“We’ve watched this happen the past couple of years, and I’ve spent a lot of time talking with (Public Works Director Scott O’Brien) and Kerstin about the existing plan,” Davis said. “We’ve looked at ways that we could fit into that plan down at the soccer field but concluded it’s probably not the best thing for the field for us to be there. The ice castles are a fairly intense use with the amount of water we put on the ground and how we build it.
“So we looked at moving what we do farther north. As we looked at it, we tried to find relationships both with what was planned for that area as well as what in nature works well with snow and ice. The thing that came to mind the most is that there’s nothing as beautiful as mountain wildflowers.”
If a long-term agreement between the two entities is reached — likely in the form of a five-plus year contract — Ice Castles has agreed to help fund some capital investments at the park, including continued drainage improvements, landscaping and a pavilion.
After the presentation, the crowd was split into groups and asked to come up with a list of priorities and concerns for any potential agreements. Several topics rose to the top of the discussions, including concerns around parking, vehicle and pedestrian traffic, walkability and accessibility, the length of time the park is closed to the public and changes to the 2013 master plan like the nixing of the pickleball courts.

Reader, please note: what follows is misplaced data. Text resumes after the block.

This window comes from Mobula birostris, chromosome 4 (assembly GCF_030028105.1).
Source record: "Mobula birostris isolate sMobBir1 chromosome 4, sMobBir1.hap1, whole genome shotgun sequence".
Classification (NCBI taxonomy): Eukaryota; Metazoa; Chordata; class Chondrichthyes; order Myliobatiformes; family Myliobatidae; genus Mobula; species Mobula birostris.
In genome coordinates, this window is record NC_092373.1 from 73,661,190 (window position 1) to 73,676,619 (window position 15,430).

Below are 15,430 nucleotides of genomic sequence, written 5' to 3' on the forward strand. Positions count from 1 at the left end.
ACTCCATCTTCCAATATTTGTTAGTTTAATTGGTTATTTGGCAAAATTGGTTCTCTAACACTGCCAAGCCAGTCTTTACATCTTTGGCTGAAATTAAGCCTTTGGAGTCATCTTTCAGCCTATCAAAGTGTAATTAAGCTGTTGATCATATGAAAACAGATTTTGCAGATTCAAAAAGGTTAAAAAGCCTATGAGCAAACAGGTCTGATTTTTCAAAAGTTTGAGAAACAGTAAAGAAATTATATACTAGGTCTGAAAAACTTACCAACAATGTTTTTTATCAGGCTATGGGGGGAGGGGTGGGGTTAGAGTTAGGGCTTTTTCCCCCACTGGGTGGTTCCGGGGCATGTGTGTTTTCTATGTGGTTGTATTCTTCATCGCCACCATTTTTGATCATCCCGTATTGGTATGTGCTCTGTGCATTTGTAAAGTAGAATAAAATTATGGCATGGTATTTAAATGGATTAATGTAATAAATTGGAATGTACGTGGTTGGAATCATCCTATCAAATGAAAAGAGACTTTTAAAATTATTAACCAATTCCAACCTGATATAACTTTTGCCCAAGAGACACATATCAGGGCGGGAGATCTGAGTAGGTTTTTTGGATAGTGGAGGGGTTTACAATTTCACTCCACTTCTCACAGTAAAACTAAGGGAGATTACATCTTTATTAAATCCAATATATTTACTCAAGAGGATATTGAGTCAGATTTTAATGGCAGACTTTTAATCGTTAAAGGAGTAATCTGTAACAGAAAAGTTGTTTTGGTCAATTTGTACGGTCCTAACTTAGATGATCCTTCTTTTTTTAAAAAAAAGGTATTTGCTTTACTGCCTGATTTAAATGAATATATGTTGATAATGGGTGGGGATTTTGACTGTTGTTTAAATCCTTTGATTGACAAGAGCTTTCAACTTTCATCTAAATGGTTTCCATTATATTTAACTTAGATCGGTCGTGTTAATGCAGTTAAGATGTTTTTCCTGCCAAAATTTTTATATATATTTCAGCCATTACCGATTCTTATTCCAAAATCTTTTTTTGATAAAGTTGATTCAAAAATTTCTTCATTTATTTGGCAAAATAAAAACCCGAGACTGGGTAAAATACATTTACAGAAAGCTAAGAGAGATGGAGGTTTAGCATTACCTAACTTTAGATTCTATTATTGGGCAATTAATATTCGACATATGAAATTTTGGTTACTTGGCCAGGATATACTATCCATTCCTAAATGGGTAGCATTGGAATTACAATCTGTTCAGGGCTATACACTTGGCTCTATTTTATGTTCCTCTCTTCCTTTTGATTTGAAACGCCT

The conversation largely revolved around whether Ice Castles was providing enough positives to the town to continue with a relationship. While business owners have been notable cheerleaders for the amenity in the past, many residents feel the seasonal boost to sales tax numbers isn’t a sufficient return for the space.
“I have mixed feelings,” said Jeff Rucks, a second-home owner in Dillon. “I think they make a tremendous amount of money, and right now the town is not benefitting from that as much as they probably should given the impacts on the community.”
According to Anderson, Ice Castles pays a $10,000 damage deposit each year, and paid just under $50,000 for water during the 2018-19 season. Though, aside from indirect economic lifts to restaurants and lodging, the company doesn’t compensate the town in any way for the land.